Concept

Lausanne Conference of 1922–1923

Summary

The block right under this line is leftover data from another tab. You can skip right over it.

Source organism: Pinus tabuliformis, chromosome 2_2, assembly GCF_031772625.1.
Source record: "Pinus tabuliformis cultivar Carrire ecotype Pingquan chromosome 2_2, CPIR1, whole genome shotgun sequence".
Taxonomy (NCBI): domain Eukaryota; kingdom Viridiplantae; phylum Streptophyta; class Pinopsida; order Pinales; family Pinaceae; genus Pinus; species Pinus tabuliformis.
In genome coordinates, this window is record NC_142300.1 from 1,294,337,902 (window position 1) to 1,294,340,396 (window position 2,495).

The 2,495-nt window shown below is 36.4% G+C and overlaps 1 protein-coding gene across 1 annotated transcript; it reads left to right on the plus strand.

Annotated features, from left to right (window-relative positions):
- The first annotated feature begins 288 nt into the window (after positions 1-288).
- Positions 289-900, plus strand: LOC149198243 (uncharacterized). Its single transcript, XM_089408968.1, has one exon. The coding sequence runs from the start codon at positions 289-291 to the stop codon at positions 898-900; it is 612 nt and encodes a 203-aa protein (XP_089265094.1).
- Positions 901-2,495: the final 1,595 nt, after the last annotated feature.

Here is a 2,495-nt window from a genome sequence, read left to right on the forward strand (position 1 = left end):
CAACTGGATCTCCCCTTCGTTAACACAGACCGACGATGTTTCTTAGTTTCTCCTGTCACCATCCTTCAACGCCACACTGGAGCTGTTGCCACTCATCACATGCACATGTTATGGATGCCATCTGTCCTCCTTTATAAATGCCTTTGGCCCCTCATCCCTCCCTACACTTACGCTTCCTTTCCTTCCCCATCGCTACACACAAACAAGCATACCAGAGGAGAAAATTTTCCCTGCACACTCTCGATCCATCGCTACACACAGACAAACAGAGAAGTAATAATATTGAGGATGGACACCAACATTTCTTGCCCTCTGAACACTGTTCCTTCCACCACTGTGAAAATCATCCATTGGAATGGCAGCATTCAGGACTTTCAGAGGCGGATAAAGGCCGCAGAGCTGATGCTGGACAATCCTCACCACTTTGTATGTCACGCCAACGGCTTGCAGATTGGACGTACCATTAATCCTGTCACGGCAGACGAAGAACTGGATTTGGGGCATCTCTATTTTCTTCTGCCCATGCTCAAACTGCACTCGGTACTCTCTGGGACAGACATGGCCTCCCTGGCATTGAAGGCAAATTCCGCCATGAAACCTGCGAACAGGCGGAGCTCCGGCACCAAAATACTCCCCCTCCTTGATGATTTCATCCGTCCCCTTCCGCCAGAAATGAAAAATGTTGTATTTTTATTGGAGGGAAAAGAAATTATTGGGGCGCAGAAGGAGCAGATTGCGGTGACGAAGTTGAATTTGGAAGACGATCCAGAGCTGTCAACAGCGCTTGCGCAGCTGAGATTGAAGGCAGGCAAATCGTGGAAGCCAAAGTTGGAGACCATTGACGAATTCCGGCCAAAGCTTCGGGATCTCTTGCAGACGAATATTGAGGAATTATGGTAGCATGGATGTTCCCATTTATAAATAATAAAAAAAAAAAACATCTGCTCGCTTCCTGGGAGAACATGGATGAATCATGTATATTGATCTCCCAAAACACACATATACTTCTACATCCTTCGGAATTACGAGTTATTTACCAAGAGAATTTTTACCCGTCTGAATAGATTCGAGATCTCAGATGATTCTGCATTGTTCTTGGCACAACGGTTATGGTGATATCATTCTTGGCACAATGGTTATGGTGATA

The Conference of Lausanne was a conference held in Lausanne, Switzerland, during 1922 and 1923. Its purpose was the negotiation of a treaty to replace the Treaty of Sèvres, which, under the new government of Mustafa Kemal Atatürk, was no longer recognized by Turkey. The conference opened in November 1922, with representatives from Great Britain, France, Italy and Turkey. The Grand National Assembly of Turkey selected İsmet İnönü, Rıza Nur and Chief Rabbi Chaim Nahum as their representatives. Lord Curzon, the British Foreign Secretary, was the co-ordinator of the conference, which he dominated. France and Italy had assumed that the Chanak Crisis had caused British prestige with Turkey to be irrevocably damaged, but they were shocked to discover that Turkish respect for Britain was undiminished. British troops had held their positions at Chanak, but the French had been ordered to withdraw. The conference lasted for eleven weeks. It heard speeches from Benito Mussolini of Italy and Raymond Poincaré of France. The proceedings of the conference were notable for the stubborn diplomacy of İsmet Pasha. Already partially deaf, he would simply turn off his hearing aid when Curzon launched into lengthy speeches denouncing the Turkish position. Once Curzon was finished, İsmet Pasha would restate his original demands and be oblivious to Curzon's denunciations. At the conclusion, Turkey assented to the political clauses and the "freedom of the straits", Britain's main concern. The matter of the status of Mosul was deferred since Curzon refused to be budged from the British position that the area was part of Iraq. The French delegation, however, did not achieve any of its goals. On 30 January 1923, it issued a statement that it did not consider the draft treaty to be any more than a basis of discussion. The Turks, therefore, refused to sign the treaty. On 4 February 1923, Curzon made a final appeal to İsmet Pasha to sign, and when he refused, Curzon broke off negotiations and left that night on the Orient Express.
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